RPA helps IRS make fundamental shift in procurement, finance operations

The IRS’s Teresa Hunter and Shanna Webbers explain how the agency is benefiting from RPA.

The Internal Revenue Service is using software robots to enhance the agency’s technology to improve its finance and procurement functions.

“The agency is making a fundamental shift with robotic process automation technology,” said Teresa Hunter, the CFO at the IRS.

“Both finance and procurement are committed to delivering a holistic approach to identifying processes that can be automated via for RPA and executing across operations for greater time-to-value by transforming lengthy manual processes from months to minutes of work,” said Shanna Webbers, the IRS’s assistant deputy commissioner for operations support and the former chief procurement officer.

In 2020, the procurement division was facing a tight deadline to modify its contract clauses to adhere to changes in federal legislation. Using the power of RPA, Webbers’ team executed nearly 1,500 contract modifications in 72 hours, a process that manually would have taken one year. That automation project reduced administrative burden on contracting officers, eliminated data errors, emailed the modification to vendors and then uploaded documentation into the contract file repository.

The CFO’s office plans to use bots to format data and deploy other bots to perform tasks such as consolidating information from multiple data sources, extracting data from documents and retrieving data related to property and equipment vouchers.

In fiscal 2020, the IRS collected almost $3.5 trillion in revenue and processed more than 240 million tax returns. Among its top priorities is modernizing the services it provides to the public and using technology to make the IRS more accessible, efficient and effective for both its employees and taxpayers.

Technology continues to evolve at an ever-increasing rate, more complex legislative demand continues to increase, real-time data is expected and competition for talent and skills has never been more intense. Introducing automation into operations will impact how people perform their duties, the IRS CFO office and the IRS procurement office are focusing on upskilling and reskilling their employees to work with automation tools.

“Our vision for RPA is centered around improving customer satisfaction, increasing efficiency, and enhancing mission effectiveness by focusing on the customer and the employee experience. We want to make CFO a place where people can come to work and have career fulfillment, drive enhanced business decision support, and find value in the things we do,” said Hunter. “Technology is the future of finance, and automation is an essential part of our transition from our current state to agile finance, which is a center of innovation to meet future needs.”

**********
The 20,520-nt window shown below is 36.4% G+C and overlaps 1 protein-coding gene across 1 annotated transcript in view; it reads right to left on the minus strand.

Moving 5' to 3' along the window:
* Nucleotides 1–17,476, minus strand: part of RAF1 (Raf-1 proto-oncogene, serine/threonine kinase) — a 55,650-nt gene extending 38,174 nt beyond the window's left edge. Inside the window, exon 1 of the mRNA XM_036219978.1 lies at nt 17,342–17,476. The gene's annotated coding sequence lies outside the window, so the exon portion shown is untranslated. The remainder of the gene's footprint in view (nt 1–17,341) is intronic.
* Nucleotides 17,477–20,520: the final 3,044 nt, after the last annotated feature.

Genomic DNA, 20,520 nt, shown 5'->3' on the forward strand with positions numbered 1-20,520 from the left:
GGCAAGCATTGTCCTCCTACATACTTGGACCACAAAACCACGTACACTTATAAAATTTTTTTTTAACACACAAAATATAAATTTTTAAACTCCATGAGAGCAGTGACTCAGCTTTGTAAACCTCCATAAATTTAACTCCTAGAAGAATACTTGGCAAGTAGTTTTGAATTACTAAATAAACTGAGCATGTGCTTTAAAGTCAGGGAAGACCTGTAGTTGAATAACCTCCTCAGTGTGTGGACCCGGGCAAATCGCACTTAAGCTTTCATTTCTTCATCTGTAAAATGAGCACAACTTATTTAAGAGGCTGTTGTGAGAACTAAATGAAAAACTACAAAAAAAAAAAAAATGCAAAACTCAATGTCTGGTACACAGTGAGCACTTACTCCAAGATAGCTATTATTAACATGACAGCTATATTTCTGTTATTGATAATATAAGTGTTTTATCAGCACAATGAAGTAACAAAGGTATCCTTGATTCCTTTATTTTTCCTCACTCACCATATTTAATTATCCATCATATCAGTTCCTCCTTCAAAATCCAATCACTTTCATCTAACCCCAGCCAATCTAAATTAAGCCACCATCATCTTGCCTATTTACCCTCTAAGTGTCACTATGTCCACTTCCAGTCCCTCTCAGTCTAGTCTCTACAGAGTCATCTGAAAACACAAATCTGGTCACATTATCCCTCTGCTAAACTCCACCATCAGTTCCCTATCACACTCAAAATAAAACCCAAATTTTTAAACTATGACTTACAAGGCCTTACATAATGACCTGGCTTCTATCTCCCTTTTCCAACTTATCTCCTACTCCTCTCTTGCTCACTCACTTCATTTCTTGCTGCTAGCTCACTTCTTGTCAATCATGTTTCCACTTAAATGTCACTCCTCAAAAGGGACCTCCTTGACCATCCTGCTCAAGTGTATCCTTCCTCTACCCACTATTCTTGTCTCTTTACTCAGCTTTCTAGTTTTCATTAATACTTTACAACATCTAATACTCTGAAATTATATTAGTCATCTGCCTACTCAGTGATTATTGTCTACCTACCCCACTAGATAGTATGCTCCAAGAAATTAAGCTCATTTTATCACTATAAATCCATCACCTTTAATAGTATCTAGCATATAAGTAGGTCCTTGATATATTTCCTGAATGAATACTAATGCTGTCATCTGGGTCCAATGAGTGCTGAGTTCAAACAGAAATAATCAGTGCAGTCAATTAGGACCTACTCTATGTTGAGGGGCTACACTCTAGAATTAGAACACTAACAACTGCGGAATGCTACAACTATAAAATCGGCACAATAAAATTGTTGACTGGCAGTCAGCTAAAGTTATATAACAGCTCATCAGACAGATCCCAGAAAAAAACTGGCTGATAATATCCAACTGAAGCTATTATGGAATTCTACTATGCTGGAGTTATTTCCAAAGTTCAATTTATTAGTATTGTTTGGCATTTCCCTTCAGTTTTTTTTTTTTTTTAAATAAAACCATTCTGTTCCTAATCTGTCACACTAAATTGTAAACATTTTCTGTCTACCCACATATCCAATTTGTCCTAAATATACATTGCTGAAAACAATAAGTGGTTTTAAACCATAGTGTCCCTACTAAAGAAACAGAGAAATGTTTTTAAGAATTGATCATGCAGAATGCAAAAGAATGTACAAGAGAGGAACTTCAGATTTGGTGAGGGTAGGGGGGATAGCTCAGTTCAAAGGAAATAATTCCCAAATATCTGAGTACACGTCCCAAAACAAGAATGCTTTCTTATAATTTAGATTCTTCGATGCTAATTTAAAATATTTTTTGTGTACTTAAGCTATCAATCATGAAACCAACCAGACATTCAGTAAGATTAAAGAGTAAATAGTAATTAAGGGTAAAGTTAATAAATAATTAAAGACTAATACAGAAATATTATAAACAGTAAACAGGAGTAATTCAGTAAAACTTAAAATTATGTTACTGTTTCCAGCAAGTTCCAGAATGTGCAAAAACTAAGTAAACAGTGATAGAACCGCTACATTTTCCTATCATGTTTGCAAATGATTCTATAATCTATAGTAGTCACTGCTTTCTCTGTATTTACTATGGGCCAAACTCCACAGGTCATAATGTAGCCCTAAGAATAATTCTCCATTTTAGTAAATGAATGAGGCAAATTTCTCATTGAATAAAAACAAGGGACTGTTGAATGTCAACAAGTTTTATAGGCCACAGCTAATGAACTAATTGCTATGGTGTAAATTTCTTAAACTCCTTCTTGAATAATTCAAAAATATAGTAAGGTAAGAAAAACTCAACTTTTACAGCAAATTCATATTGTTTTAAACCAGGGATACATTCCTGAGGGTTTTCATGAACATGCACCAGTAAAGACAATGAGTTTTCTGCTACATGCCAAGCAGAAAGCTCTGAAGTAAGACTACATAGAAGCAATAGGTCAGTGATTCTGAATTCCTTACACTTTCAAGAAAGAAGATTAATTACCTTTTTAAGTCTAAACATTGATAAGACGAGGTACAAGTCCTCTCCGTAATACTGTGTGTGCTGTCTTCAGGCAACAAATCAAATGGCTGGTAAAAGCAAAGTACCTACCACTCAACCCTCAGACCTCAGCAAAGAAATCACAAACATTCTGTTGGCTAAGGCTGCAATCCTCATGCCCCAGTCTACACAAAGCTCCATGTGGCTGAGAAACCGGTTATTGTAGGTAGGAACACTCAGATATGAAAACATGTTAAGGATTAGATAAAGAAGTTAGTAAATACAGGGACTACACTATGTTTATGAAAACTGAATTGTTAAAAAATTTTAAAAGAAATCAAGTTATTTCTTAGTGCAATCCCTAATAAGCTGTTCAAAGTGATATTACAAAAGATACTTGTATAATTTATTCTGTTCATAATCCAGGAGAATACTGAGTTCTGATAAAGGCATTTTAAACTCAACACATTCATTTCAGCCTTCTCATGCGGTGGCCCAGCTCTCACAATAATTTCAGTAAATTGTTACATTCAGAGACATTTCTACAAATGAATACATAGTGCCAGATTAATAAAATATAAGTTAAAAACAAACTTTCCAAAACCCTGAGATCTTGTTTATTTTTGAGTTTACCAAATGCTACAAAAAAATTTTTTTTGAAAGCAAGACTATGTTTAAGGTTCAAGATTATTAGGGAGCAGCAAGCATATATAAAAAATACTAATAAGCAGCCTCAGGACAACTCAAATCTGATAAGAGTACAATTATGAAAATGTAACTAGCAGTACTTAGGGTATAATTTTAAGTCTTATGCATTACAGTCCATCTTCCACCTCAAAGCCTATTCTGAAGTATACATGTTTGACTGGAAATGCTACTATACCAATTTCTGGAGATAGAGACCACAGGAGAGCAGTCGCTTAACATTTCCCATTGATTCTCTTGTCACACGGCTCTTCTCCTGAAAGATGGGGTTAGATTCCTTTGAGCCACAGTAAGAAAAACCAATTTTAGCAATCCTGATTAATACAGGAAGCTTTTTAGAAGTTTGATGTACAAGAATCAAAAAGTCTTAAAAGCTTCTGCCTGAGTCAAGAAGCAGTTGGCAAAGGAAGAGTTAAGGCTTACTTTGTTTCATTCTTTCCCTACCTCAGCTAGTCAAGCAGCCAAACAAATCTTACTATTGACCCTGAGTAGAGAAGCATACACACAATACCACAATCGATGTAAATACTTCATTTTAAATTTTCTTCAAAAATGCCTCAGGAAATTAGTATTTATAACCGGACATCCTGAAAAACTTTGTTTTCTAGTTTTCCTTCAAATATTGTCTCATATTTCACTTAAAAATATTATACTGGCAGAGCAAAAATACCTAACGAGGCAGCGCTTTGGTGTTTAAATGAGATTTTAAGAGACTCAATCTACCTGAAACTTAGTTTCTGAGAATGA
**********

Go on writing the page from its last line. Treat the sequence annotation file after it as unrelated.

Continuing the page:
Webbers said she feels the same way.

“We should ask employees which tasks or processes are mundane, repetitive and ripe for automation. Our employees are smart so we should let them identify opportunities to leverage RPA and let them focus on more interesting and higher value tasks,” she said.

Of course, it takes a team effort to achieve automation to the magnitude envisioned. Webbers and Hunter have created a tight partnership with their counterparts in the Office of the Chief Information Officer.

Webbers said, “There are a lot of quality industry leaders in the automation space and have been for some years. After a competition, IRS selected UiPath as the software platform for RPA. It’s important for us as leaders to understand the full complement of capabilities the contractor brings to the table so we can guide our staff in making smart decisions in the shortest amount of time possible.”

These are real challenges to address and real opportunities to pursue. The IRS continues to identify opportunities to leverage existing data and technology and integrate new processes to increase efficiency and reduce overly complex processes; recognize the needs, skills, talents and abilities to continue to grow our technical expertise; build on our strengths; and shift from a compliance-based to a decision-based mindset.

IRS leadership has taken steps to enhance soft skills among employees such as active listening, problem-solving, and open communication, and collaboration. The agency’s focus on communication and transparency in its adoption of automation is key to successful change management. We will continue our innovation efforts to focus on streamlining our processes, so we have the capacity to meet future demands.

Teresa Hunter is the chief financial officer at the IRS and Shanna Webbers is the assistant deputy commissioner for operations support and the former chief procurement officer at the IRS.

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